Less fanatical reactionaries than Gov. Scott Walker and his crew in the Wisconsin legislature would have given up by now.
Protests against Walker and his budget proposals are again rapidly gathering pace, with protesters erecting a “Walkerville” to remind public of the “Hoovervilles” that sprung up among the poor during the Great Depression. Budget hearings have been continually disrupted by nonviolent civil disobedience.
But the Republicans remain undeterred, having found another instrument to institutionalize their pro-corporate agenda. Still hanging on to majorities in both houses and with the state budget intended for passage within the next week or so, GOP politicians are still working to include a few particularly retrograde provisions.
EXPANDING CHILD LABOR
Nothing says 19th century quite like child labor (well, slavery does, too). So as not to be outdone by Gov. Paul LePage (R-Maine), who has crusaded for relaxed child labor regulations, the Wisconsin Republicans have inserted provisions into the budget bill that would severely weaken Wisconsin’s child labor laws. The new legislation would mean, as the Milwaukee Journal Sentinel reported:
revising child labor laws to end a prohibition on minors under age 18 working more than 40 hours or six days a week. The bill would also repeal the prohibition against minors under 16 working more than 24 hours a week, replacing that with a limit of 18 hours of work in a school week or 40 hours during a week with no school in session.
For Mary Bell, president of the 98,000-member Wisconsin Education Association Council, this proposal is a particularly cynical way of seducing low-income and working-class kids into working more hours at the expense of their high school education and their long-term career possibilities. As Bell told In These Times:
They’re trying to tempt teenagers into gaining a short-term financial from working a few more hours, while sacrificing opportunities for the rest of their life.
As Bell noted, Wisconsin has a very long tradition of fighting child labor, both to protect kids from brutal conditions and to ensure that they received a quality public education.
Wisconsin began adopting legislation against child labor in the early 1900s and continually strengthened the laws. The celebrated photographer Lewis Hine, a Wisconsin native, played a crucial part with his camera by documenting the lives of endless exploitation in mills, factories, and mines endured by America’s children.
Now, a century later, the Wisconsin Republicans are gleefully working to re-establish child labor, assured that tucking the measure into the budget prevents wide public discussion.
GETTING RID OF UNION ROAD CREWS
Wisconsin communities must contend with massive snowfalls during the winter with large staffs of snowplow drivers. To retain experienced, qualified workers, many communities keep these workers busy on road-maintenance projects during the non-winter months.
But to the Republican legislators, this is yet another blasphemous case of public services and unionized public employees displacing the market. The Republican budget proposal calls for, as the Journal Sentinel put it,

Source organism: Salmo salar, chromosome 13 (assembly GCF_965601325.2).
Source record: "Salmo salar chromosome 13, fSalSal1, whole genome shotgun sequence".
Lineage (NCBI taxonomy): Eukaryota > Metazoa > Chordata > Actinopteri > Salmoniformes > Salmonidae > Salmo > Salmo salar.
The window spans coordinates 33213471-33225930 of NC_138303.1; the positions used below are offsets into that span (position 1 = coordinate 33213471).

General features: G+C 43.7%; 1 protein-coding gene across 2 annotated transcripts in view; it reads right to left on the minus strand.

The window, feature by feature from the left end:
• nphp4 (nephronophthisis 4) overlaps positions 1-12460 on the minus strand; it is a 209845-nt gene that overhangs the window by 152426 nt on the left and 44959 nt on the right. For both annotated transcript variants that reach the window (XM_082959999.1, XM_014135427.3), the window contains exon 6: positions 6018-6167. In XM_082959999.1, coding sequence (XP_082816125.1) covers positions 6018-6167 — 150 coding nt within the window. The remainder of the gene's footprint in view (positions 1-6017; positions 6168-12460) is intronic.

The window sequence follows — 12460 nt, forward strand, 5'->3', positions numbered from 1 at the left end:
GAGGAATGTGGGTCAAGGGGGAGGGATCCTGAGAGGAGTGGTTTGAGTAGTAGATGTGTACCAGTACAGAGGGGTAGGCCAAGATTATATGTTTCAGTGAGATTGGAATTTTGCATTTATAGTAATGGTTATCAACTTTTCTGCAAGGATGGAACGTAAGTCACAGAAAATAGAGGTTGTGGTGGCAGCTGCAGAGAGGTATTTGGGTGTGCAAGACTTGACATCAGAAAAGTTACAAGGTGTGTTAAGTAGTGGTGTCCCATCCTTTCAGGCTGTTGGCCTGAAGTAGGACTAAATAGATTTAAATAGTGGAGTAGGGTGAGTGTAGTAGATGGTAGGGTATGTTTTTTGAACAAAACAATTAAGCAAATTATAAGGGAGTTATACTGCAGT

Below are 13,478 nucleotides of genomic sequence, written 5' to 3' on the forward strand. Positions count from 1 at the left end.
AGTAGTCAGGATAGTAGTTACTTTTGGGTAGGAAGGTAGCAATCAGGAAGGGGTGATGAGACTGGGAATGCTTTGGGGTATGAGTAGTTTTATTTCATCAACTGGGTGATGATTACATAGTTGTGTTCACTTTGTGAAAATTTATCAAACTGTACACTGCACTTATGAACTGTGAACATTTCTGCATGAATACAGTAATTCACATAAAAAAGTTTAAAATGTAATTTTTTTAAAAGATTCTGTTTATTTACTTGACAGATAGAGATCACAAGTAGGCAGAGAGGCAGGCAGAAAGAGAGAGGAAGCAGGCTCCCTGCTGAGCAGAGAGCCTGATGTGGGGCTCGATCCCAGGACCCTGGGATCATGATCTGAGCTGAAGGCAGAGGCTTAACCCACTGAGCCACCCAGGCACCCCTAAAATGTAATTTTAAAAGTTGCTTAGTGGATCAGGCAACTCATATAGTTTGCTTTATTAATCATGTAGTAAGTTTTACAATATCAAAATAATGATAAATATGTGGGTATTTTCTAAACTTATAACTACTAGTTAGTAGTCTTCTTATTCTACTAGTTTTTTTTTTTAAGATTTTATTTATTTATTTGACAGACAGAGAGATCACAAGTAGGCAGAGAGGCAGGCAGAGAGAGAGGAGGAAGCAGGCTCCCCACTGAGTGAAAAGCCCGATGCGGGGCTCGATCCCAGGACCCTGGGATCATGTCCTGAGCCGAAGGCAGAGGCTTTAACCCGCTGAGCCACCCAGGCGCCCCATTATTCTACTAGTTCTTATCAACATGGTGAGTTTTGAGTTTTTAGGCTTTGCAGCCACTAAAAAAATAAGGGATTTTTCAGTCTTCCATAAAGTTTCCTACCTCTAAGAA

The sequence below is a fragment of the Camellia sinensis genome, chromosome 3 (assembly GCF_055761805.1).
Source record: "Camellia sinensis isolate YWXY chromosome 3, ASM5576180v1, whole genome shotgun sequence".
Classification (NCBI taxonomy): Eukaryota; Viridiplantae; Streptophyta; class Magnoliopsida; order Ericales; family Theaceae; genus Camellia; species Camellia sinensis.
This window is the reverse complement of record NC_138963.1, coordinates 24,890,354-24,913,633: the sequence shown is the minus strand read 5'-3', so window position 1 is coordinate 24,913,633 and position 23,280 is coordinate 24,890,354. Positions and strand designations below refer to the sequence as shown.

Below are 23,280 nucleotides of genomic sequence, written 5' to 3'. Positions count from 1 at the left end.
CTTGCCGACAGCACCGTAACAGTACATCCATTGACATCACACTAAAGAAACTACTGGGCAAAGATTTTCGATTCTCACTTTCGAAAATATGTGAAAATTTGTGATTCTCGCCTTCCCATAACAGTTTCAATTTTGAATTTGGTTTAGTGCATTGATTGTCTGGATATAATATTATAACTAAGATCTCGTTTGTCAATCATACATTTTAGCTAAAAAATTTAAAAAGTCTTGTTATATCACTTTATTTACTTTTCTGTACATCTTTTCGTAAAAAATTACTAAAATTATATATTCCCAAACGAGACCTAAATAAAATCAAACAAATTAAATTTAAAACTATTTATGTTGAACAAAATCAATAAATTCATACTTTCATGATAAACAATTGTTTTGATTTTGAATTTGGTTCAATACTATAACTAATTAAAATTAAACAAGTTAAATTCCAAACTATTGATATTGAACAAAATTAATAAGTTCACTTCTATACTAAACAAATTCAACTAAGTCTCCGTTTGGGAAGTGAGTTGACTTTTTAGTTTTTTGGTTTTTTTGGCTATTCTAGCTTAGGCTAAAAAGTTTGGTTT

Requiring local governments to use contractors, instead of their own road crews, for certain projects that cost more than $100,000. Critics have said that could drive up costs for cash-strapped cities and counties.
To long-time Republican Senator Mike Ellis, this plan represents a pure giveway to powerful road-building companies.
“The only ones who seem to benefit are the road builders,” Ellis said, noting that he had made a parallel criticism last year when Gov. Jim Doyle (D-Wis.) made changes in auto insurance. Ellis added,” It doesn’t look any better when Republicans insert just as unnecessary and costly provisions that appear to benefit their friends.”
‘DECADES’ OF REPAIR NEEDED
Rather than retreat a bit or soften their style, the Republicans are revving up their tanks and prepared to run roughshod over those opposing their policies.
Nor do they even feel an obligation to discuss the far-reaching new anti-worker features and corporate giveaways being added to the budget on a daily basis.
Mary Bell spent Saturday night camped at the “Walkerville” near the Capitol and spoke with a number of passersby. When she explained some of the more outrageous features being crammed into the Walker budget, she typically got a response like, “If I don’t know about this, how can it be happening? Aren’t we supposed to know what they’re doing?”
“Apparently not,” Bell stated. The Republicans see wider disclosure and discussion as only intensifying public opposition.
With the Republican majorities in the Assembly and Senate unlikely to permit votes on amendments, opposition Democrats will be unable to stop the budget juggernaut.
While resistance to the policies of Walker seems to be growing around the state, labor and progressives will have a long task of merely repairing the damage, Bell said. She said grimly:
What we’re facing with the budget and other bils is a destruction of public services and public education. It will take decades to return Wisconsin government to serving middle-class and working people.
In this new book, longtime organizers and movement educators Mariame Kaba and Kelly Hayes examine the political lessons of the Covid-19 pandemic and its aftermath, including the convergence of mass protest and mass formations of mutual aid. Let This Radicalize You answers the urgent question: What fuels and sustains activism and organizing when it feels like our worlds are collapsing?
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